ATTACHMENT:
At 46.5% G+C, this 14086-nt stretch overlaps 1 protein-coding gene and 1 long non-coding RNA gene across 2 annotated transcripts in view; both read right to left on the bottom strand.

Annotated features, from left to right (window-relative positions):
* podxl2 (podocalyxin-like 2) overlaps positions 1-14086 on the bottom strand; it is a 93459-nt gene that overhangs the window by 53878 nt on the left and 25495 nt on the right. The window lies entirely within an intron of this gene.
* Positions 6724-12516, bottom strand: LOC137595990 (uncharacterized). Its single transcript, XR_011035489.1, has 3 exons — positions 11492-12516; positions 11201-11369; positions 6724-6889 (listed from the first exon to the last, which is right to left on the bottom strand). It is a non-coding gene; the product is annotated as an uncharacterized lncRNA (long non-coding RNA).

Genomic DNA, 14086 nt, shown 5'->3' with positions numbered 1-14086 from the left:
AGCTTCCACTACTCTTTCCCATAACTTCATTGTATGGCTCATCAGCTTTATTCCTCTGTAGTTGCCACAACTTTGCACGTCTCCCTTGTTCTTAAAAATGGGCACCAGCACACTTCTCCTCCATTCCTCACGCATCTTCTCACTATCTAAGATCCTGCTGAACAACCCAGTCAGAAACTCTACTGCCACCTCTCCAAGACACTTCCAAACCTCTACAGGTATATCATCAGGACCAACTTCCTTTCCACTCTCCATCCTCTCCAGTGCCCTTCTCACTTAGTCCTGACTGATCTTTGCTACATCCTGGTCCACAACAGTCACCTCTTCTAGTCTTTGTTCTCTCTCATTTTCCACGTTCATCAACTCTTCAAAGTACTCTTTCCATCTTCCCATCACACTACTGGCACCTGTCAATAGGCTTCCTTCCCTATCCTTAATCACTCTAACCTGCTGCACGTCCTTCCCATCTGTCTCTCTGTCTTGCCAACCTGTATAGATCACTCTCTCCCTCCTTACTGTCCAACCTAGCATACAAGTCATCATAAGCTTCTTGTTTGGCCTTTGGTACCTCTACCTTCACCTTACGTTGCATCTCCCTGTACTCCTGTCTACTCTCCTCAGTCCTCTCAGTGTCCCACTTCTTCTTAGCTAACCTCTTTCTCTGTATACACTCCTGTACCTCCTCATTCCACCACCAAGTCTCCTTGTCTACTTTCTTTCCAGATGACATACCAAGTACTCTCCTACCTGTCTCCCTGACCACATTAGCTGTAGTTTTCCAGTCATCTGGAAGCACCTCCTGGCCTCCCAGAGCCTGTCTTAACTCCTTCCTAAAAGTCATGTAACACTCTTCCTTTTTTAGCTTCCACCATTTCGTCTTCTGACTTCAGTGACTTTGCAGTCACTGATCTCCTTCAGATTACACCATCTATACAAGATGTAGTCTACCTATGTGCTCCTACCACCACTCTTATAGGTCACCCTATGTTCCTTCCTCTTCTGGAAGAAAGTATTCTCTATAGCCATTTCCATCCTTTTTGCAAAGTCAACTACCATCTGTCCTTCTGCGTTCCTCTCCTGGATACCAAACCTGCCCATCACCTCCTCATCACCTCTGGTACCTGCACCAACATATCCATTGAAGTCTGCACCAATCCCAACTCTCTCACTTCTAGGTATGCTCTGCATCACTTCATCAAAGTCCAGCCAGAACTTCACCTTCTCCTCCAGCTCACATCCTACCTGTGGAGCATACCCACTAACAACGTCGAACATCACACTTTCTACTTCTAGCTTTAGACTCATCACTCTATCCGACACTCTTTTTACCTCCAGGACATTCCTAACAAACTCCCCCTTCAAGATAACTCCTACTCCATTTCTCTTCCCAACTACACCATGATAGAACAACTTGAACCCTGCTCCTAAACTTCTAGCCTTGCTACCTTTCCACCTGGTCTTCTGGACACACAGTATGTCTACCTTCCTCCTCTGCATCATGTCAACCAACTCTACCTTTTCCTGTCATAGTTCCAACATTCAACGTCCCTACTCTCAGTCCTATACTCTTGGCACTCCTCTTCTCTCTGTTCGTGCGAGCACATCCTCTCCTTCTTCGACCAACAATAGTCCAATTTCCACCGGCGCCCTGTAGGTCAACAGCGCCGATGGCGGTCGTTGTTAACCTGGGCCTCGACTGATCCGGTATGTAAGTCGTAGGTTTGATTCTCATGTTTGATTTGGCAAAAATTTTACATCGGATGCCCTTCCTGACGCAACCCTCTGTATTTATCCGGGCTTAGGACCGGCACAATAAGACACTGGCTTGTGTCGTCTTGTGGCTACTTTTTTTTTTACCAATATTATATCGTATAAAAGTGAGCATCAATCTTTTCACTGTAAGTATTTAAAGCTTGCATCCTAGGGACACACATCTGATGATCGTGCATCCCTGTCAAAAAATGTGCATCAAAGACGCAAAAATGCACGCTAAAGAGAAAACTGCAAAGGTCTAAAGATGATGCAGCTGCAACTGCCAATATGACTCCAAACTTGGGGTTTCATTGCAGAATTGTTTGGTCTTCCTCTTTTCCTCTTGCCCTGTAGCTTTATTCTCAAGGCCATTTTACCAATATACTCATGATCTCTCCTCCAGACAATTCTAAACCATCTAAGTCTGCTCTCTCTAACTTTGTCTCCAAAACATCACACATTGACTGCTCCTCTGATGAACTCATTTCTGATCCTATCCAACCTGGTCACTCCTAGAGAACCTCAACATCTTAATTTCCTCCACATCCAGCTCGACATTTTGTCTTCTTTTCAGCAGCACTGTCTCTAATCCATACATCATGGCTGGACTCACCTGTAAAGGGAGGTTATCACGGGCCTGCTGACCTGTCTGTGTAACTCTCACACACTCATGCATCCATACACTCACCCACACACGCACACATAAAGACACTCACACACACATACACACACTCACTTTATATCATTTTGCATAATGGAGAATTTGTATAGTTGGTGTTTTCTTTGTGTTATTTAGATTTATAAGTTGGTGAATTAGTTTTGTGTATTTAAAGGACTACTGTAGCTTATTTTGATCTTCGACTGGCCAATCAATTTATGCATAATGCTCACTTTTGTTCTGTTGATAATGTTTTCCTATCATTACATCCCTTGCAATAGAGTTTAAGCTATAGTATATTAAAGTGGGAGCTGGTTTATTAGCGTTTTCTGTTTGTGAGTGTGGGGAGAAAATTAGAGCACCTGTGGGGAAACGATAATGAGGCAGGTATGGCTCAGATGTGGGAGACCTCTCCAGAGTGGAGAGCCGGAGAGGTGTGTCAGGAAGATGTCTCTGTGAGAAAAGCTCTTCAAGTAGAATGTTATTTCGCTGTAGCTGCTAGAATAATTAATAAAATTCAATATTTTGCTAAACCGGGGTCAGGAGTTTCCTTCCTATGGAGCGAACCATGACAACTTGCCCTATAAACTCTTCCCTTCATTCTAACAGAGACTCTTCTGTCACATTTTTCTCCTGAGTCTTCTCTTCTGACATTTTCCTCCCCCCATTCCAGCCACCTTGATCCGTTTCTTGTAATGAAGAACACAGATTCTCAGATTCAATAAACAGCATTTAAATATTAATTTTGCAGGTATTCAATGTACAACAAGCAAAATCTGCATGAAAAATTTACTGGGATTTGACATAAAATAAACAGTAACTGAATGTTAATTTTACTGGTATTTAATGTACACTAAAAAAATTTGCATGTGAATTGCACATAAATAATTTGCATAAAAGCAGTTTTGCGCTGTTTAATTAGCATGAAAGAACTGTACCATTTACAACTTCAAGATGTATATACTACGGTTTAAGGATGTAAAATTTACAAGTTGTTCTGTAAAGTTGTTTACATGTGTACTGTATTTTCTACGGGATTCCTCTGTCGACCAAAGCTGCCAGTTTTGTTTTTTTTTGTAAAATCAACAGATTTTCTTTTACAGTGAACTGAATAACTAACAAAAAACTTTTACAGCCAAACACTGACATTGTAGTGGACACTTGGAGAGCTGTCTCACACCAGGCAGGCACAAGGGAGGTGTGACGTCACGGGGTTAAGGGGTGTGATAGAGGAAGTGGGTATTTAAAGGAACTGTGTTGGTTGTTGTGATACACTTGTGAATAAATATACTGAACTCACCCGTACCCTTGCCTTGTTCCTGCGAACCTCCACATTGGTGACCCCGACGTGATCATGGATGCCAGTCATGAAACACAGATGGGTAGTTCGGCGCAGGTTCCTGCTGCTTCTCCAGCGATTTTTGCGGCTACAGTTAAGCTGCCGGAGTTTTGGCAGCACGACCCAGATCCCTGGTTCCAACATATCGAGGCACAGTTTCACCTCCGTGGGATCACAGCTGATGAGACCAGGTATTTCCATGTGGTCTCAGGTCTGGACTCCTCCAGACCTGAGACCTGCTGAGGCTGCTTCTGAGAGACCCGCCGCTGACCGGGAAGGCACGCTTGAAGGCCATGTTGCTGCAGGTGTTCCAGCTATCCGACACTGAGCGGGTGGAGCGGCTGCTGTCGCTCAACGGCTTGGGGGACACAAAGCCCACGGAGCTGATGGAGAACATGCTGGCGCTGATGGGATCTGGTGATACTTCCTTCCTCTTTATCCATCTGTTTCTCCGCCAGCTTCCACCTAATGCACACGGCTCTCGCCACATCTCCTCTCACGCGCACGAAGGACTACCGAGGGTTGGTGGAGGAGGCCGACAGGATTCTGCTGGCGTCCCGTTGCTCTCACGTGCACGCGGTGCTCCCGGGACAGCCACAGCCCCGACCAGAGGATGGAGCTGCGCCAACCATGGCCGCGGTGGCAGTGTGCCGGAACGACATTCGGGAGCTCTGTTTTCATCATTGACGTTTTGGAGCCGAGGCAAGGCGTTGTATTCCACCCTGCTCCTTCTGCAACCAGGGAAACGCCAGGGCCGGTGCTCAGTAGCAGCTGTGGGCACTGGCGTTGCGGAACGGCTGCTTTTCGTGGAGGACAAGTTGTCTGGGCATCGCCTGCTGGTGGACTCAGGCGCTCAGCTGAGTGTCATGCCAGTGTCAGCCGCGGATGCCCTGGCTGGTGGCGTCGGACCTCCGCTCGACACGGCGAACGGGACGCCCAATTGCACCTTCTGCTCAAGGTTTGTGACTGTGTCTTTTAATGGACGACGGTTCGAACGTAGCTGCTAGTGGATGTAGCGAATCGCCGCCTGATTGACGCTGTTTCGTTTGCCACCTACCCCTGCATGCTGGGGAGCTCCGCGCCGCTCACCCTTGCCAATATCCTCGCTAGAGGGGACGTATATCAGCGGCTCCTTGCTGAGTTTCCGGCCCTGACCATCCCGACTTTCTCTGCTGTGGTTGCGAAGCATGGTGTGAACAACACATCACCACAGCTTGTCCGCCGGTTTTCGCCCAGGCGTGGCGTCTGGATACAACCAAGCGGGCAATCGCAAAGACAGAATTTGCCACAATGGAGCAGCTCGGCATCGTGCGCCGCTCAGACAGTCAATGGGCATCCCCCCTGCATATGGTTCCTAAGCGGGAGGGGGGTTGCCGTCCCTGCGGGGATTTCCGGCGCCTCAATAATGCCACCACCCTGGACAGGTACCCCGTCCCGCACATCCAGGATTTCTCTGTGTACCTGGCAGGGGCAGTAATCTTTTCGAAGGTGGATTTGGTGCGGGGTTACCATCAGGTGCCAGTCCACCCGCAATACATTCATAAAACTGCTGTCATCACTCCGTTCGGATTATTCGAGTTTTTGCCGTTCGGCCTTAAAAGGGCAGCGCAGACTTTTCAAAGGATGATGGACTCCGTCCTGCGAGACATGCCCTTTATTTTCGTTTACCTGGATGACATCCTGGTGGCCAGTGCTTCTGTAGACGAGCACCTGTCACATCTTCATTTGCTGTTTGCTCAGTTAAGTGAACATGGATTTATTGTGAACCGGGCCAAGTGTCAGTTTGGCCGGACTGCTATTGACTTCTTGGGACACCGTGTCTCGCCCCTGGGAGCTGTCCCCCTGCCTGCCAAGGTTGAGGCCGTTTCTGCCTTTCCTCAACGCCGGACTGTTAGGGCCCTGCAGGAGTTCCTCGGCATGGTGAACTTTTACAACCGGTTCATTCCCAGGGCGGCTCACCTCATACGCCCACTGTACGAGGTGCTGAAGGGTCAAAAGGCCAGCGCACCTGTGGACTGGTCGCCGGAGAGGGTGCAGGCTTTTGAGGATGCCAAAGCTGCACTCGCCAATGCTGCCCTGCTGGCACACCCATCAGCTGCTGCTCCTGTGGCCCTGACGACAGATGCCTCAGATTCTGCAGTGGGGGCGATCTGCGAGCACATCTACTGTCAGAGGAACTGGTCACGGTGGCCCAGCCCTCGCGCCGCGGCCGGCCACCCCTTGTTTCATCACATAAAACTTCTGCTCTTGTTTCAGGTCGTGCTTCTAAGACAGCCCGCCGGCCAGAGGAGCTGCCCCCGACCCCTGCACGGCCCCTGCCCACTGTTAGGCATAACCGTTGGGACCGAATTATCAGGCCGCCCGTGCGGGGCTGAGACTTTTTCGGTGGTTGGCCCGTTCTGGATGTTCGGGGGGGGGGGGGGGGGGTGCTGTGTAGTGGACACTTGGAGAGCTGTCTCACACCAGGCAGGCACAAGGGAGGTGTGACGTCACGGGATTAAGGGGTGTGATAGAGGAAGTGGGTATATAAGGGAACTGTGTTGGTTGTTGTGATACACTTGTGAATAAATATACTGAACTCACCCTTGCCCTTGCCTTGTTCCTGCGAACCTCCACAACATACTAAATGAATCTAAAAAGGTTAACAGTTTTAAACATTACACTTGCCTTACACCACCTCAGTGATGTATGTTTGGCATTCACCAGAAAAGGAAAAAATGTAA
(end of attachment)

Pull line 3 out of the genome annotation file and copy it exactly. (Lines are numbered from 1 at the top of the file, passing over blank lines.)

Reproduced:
* podxl2 (podocalyxin-like 2) overlaps positions 1-14086 on the bottom strand; it is a 93459-nt gene that overhangs the window by 53878 nt on the left and 25495 nt on the right. The window lies entirely within an intron of this gene.